The HIK Vision NVR system had 32 channels of cameras installed at the location where the evidence video recordings were collected. Although these systems record reliable, high-quality video evidence, they do not always capture original video and may require forensic video authentication testing.
Video Evaluation Process
Our team began the investigation by proposing an investigation plan to the defense team. This investigation plan was critical in determining how the video evidence would be reviewed so we would meet the trial deadline, which turned out to be a 10-business-day turnaround. Using industry-standard tools such as DVR Examiner and Amped Five, our team of 4 technicians reviewed the video recordings and extracted hundreds of still image exhibits for trial use.
DVR Examiner is the most effective tool for extraction from the proprietary NVR video system. The 10 TB evidence drive was forensically cloned and connected to DVR Examiner using a write blocker. The total export was extracted to multiple working drives. One working drive for our team, another for the Plaintiff, and the third for the defense (attorney-client). Our goal was to preserve all exhibits’ recording authenticity and digital integrity.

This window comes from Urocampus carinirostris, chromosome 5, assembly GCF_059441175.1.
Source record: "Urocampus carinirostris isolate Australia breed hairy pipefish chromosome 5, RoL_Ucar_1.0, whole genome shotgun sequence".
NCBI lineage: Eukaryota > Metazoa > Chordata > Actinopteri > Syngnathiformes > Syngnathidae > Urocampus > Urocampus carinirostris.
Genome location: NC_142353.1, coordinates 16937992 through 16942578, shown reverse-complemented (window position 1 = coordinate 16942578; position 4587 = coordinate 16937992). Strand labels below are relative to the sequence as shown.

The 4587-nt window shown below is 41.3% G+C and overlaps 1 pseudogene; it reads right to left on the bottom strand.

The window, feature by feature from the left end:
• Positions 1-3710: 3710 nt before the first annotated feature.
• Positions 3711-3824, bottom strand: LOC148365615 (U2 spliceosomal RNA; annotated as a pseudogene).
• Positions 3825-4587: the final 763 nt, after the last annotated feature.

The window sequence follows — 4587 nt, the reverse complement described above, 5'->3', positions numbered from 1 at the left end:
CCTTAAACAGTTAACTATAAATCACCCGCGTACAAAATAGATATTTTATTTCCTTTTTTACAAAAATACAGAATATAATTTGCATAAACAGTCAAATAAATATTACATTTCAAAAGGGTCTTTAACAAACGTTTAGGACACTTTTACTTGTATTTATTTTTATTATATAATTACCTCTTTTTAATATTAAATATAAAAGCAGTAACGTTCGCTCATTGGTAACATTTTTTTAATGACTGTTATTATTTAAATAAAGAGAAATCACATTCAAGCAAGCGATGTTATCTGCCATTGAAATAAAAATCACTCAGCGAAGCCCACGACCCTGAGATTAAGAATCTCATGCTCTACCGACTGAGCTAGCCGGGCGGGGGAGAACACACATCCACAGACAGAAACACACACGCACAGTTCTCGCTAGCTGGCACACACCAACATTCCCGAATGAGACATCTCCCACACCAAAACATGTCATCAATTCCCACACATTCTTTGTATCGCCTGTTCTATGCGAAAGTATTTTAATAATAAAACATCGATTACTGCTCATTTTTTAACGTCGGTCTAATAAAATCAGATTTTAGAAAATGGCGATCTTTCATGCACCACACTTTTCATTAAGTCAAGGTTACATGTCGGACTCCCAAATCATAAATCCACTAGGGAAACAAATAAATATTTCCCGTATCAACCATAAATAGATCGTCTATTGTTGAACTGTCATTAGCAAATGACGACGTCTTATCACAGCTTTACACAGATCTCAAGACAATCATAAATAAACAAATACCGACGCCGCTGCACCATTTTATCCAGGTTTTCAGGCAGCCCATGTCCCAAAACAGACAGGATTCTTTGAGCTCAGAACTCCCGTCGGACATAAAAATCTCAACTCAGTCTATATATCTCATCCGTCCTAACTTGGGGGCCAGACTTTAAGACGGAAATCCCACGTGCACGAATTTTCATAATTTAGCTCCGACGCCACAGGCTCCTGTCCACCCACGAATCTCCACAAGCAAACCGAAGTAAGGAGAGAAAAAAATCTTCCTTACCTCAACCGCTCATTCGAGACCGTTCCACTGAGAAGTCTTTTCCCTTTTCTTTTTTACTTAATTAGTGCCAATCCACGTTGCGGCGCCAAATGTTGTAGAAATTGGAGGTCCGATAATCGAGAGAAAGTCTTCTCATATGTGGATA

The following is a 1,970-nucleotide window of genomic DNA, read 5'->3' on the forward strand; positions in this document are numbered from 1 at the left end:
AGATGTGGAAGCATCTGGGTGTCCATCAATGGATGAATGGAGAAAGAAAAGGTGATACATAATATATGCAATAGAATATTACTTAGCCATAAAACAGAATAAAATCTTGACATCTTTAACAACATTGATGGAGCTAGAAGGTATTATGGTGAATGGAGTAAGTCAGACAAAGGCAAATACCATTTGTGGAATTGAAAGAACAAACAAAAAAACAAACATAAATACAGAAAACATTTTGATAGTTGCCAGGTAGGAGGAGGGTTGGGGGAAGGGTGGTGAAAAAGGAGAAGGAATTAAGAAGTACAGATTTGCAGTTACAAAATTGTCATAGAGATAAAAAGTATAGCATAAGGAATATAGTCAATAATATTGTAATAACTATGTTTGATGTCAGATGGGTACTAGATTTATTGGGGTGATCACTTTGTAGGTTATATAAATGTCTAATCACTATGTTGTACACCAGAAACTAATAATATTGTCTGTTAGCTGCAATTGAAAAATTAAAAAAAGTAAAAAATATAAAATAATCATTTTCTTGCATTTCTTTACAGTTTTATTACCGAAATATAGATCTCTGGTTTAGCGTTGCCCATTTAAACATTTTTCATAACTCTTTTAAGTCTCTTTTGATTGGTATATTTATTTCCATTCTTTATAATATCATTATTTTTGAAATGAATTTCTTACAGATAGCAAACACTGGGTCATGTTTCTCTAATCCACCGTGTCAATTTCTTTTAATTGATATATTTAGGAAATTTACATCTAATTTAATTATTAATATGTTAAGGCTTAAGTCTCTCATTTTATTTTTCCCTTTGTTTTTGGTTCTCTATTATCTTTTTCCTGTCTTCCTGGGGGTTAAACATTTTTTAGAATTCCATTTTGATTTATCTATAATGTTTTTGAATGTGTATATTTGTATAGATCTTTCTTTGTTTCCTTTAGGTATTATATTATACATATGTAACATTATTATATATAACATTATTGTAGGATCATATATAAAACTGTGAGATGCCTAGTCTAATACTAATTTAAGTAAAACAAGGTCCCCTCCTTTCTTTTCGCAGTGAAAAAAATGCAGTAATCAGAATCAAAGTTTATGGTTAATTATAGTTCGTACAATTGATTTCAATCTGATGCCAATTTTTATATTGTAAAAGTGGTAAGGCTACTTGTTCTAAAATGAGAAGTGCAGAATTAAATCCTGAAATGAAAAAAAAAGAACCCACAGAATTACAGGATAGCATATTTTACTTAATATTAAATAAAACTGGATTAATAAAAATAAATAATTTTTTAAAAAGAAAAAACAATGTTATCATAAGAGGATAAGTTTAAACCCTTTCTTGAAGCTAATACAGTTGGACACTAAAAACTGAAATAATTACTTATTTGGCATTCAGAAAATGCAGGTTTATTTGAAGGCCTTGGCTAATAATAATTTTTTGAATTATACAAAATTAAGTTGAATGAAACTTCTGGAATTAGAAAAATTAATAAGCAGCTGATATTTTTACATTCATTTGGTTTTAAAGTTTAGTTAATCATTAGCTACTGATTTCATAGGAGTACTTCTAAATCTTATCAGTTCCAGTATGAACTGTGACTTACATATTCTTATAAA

Our team created a copy of the extracted video evidence on our forensic server. Once complete, we began assessing the video analysis project. Amped Five was critical and gave our team the ability to watch the video recordings efficiently and efficiently. Features like stepping through 30-second periods, bookmarking the video frames of interest, and bulk exporting these frames while retaining the frame number for reference to the video evidence were most important to the case. Amped Five also retained the integrity of the video recordings in preparation for any authenticity challenges from Plaintiff.
Even the most experienced and talented attorney is only as successful when preparing for a trial as their litigation team. While at trial, I was able to provide additional information to newly discovered evidence that Plaintiff brought in while putting on their case. We also assisted in reviewing digital and printed binder image exhibits.
To ensure that the judge and jury understood the timecode issue, I prepared a portable NVR system, which stored the eight weeks of video evidence. This evidence played the video with an accurate timecode through the NVR system. The video evidence was initially recorded with a timecode jumping issue. This assistance before testimony was critical in preparing to answer questions on the stand as a fact witness.